A Bank of Thailand project to explore the use of a central bank backed digital currency and distributed ledger technology in B2B invoice payments found commercial benefits to users but limitation in supporting large transactions volumes and preserving privacy.
A collaborative effort between the central bank, Siam Cement Group and Siam Commercial Bank subsidiary Digital Ventures, the proof-of-concept marked the first expansion of the bank's ongoing digital currency trials to the business sector.
The CBDC system prototype, developed in conjunction with ConsenSys, utilised distributed ledger technology (DLT) in integrating with the procurement management, billing, and payments systems between SCG and its suppliers.
The test results demonstrate that DLT can increase payment efficiency for businesses by allowing users to set various conditions on the CBDC to enhance flexibility in handling business activities, says the central bank.
"Our experiments include setting conditions for payments to be made as specified in invoices in supply chain financing and setting conditions to enhance efficiency in cash management," the BoT states. "However, it is worth noting that the usage of DLT in our prototype has some limitations, particularly in supporting large transaction volumes and preserving transaction privacy. Resolving these issues through technology development or system design will need to be explored further."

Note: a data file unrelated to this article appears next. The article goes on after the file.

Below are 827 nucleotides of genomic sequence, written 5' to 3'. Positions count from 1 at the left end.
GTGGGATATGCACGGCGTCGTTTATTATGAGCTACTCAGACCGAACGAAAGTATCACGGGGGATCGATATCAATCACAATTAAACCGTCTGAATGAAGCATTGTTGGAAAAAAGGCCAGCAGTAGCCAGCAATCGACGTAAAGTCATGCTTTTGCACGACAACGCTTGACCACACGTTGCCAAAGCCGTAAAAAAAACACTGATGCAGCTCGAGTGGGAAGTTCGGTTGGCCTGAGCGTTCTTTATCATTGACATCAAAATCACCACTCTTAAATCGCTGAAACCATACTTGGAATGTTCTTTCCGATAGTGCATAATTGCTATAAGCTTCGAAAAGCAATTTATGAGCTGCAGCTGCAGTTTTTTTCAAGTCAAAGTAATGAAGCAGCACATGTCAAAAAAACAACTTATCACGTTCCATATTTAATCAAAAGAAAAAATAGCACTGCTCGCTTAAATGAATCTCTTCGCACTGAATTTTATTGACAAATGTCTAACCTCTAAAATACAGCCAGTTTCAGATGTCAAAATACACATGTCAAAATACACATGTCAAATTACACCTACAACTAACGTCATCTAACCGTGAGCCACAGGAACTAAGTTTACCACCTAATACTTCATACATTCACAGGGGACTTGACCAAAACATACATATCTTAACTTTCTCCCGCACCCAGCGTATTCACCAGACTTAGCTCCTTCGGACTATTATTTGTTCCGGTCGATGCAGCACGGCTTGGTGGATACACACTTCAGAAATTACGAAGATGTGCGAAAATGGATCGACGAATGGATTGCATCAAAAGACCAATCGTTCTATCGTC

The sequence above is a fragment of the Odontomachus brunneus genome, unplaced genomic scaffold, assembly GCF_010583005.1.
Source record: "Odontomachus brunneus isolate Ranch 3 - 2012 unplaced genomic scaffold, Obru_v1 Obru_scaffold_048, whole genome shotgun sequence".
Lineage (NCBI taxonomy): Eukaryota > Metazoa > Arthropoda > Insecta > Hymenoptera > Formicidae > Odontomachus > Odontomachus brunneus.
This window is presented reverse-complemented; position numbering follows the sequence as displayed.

The next stage of the Bank's CBDC investigation will focus on the research and development of a digital currency in the consumer retail sector.
"The design of CBDC for widespread usage will need to take into consideration safety and efficiency as well as implications on monetary policy, financial system stability, and the roles of financial institutions and the central bank," states the Bank. "It is also important to involve the general public in our CBDC development process, to ensure that CBDC is conducive to financial innovation in this era of digital transformation."